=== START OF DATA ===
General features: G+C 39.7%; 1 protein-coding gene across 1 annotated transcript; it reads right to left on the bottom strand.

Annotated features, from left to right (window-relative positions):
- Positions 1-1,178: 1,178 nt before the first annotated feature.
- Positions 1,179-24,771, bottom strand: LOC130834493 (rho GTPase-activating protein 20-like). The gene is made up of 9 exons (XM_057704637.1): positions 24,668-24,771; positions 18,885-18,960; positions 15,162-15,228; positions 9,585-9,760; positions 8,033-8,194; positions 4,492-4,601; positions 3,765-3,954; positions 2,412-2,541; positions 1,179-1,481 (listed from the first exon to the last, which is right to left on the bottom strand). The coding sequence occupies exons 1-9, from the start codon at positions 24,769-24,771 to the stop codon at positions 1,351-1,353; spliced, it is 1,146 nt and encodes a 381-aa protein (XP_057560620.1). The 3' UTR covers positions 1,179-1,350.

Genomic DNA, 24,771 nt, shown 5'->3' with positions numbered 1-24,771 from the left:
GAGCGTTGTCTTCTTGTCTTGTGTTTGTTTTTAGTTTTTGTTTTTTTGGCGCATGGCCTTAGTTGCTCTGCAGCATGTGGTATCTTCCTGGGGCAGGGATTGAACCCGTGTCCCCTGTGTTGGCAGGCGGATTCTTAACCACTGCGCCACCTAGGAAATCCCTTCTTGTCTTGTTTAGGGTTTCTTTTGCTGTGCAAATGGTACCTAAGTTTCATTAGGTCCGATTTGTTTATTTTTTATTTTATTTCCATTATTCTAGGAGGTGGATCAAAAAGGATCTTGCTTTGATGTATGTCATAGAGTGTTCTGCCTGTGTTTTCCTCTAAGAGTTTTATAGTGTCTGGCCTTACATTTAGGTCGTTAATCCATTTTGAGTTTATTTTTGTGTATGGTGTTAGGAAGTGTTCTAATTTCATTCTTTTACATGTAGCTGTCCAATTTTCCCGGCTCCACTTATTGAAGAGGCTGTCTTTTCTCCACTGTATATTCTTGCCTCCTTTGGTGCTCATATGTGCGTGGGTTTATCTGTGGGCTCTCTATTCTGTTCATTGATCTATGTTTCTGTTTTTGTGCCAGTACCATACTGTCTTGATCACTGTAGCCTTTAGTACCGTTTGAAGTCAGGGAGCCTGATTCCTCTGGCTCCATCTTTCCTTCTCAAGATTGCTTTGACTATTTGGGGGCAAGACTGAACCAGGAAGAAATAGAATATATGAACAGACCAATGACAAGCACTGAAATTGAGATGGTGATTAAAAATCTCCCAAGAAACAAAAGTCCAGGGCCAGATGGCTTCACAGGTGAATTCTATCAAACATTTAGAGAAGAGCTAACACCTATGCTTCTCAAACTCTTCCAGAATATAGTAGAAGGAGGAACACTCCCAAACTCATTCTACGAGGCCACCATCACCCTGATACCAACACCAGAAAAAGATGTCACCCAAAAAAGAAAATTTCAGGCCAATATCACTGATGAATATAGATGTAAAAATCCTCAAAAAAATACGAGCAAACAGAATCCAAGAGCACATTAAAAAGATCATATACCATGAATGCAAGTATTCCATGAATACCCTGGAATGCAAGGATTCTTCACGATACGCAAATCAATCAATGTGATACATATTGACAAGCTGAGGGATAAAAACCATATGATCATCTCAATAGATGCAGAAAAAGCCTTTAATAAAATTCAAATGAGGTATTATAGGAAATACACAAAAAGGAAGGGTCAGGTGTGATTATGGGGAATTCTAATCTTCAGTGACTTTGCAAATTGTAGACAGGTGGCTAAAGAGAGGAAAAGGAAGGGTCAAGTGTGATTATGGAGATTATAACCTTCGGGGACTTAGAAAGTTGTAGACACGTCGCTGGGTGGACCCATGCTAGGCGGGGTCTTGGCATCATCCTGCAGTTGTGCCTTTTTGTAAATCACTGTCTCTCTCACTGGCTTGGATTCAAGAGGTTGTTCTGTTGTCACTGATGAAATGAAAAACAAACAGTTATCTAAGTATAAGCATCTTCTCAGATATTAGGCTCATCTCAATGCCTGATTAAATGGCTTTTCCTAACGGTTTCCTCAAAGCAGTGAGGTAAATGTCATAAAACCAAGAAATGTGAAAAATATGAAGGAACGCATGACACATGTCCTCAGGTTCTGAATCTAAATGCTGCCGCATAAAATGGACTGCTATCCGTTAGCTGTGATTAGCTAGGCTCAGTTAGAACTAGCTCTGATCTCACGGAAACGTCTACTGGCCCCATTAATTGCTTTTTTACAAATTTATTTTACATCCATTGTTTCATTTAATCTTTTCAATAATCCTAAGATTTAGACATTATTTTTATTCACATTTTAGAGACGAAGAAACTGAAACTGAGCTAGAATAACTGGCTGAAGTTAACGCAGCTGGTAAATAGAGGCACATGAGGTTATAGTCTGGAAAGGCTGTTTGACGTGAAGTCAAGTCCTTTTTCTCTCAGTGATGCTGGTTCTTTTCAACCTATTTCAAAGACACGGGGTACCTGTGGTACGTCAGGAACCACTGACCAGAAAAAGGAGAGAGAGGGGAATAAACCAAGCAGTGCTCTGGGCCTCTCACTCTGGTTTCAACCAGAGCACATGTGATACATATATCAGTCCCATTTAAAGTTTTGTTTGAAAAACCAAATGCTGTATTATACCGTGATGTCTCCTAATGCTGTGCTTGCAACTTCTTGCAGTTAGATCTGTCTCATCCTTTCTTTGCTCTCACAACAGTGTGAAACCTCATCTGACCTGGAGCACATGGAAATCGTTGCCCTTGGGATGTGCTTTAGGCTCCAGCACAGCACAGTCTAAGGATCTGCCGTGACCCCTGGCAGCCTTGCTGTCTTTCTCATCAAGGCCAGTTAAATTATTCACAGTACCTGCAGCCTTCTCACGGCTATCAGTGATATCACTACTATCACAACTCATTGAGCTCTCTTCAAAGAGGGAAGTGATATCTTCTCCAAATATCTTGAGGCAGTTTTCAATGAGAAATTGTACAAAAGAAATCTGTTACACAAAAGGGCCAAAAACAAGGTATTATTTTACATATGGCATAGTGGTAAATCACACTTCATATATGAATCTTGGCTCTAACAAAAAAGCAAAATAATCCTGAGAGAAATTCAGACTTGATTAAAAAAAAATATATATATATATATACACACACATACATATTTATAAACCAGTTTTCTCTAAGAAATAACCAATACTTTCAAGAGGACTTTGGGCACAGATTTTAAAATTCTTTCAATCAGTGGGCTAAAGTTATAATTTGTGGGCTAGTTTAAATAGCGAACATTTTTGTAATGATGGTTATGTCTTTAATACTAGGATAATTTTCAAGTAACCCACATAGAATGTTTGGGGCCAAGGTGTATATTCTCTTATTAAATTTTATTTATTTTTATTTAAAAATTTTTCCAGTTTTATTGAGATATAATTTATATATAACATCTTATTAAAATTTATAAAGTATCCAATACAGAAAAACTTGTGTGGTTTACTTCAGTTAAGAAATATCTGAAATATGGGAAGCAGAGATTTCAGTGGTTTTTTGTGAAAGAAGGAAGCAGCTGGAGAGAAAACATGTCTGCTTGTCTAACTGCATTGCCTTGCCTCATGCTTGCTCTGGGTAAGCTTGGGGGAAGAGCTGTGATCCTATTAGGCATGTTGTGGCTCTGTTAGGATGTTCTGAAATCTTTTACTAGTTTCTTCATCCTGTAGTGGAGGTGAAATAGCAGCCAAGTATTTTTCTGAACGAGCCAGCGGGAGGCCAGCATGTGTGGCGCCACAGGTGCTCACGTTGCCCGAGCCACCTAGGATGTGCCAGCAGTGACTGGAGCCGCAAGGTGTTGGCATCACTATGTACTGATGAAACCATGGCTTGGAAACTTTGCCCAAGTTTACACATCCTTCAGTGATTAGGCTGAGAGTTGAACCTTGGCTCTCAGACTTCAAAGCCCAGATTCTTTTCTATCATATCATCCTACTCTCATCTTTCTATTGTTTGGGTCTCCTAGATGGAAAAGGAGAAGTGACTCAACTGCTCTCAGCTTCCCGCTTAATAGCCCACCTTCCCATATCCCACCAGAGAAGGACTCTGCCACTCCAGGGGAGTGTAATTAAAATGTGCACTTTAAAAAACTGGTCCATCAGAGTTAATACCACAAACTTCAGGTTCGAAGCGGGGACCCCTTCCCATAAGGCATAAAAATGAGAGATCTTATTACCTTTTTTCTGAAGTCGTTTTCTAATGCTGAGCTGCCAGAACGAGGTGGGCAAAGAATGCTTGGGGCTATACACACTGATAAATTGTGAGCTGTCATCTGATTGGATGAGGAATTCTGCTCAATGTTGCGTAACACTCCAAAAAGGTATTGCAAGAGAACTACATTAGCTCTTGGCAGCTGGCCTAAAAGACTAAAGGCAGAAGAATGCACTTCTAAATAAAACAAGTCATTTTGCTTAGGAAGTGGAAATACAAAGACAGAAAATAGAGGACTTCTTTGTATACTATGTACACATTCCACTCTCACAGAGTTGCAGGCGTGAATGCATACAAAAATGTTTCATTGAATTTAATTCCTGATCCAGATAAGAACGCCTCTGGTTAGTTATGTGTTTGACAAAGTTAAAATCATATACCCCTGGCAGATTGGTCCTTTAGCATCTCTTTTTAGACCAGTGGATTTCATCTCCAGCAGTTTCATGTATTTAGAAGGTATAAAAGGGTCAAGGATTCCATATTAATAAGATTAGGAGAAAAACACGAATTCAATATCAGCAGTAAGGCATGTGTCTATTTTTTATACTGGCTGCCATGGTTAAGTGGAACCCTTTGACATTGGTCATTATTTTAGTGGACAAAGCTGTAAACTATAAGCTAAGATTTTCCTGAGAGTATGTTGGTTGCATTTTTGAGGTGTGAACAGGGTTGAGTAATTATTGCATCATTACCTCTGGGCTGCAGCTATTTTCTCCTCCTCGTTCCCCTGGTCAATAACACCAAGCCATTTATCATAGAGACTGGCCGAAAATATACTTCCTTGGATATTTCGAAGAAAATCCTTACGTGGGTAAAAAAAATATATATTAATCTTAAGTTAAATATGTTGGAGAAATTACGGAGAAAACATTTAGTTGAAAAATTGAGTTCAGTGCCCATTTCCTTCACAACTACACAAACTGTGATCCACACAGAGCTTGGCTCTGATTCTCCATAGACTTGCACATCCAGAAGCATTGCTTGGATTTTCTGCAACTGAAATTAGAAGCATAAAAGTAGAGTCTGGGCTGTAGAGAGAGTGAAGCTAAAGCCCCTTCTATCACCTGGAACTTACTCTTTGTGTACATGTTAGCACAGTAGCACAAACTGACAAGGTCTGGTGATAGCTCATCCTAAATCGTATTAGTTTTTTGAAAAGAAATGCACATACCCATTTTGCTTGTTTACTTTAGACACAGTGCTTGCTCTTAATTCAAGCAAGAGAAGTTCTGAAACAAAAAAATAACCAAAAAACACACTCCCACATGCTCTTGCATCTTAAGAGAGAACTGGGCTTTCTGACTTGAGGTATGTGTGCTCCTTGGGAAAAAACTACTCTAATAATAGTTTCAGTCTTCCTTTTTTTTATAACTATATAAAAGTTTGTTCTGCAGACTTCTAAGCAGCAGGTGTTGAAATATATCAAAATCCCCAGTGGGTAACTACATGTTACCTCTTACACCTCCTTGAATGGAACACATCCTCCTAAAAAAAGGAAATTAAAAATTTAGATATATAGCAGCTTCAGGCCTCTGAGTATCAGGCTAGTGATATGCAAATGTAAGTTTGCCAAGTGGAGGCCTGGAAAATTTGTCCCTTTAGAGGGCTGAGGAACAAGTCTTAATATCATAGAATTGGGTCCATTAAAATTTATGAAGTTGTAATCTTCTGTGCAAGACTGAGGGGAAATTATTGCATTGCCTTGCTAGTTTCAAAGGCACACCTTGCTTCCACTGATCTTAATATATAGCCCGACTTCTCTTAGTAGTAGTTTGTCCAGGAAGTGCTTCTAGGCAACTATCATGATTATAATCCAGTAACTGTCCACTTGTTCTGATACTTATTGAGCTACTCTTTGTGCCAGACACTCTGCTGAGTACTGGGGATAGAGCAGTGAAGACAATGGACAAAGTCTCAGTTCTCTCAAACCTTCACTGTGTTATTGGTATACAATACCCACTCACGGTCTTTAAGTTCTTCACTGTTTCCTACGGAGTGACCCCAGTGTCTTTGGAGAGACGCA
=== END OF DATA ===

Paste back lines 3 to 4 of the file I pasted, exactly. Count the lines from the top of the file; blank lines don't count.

- Positions 1-1,178: 1,178 nt before the first annotated feature.
- Positions 1,179-24,771, bottom strand: LOC130834493 (rho GTPase-activating protein 20-like). The gene is made up of 9 exons (XM_057704637.1): positions 24,668-24,771; positions 18,885-18,960; positions 15,162-15,228; positions 9,585-9,760; positions 8,033-8,194; positions 4,492-4,601; positions 3,765-3,954; positions 2,412-2,541; positions 1,179-1,481 (listed from the first exon to the last, which is right to left on the bottom strand). The coding sequence occupies exons 1-9, from the start codon at positions 24,769-24,771 to the stop codon at positions 1,351-1,353; spliced, it is 1,146 nt and encodes a 381-aa protein (XP_057560620.1). The 3' UTR covers positions 1,179-1,350.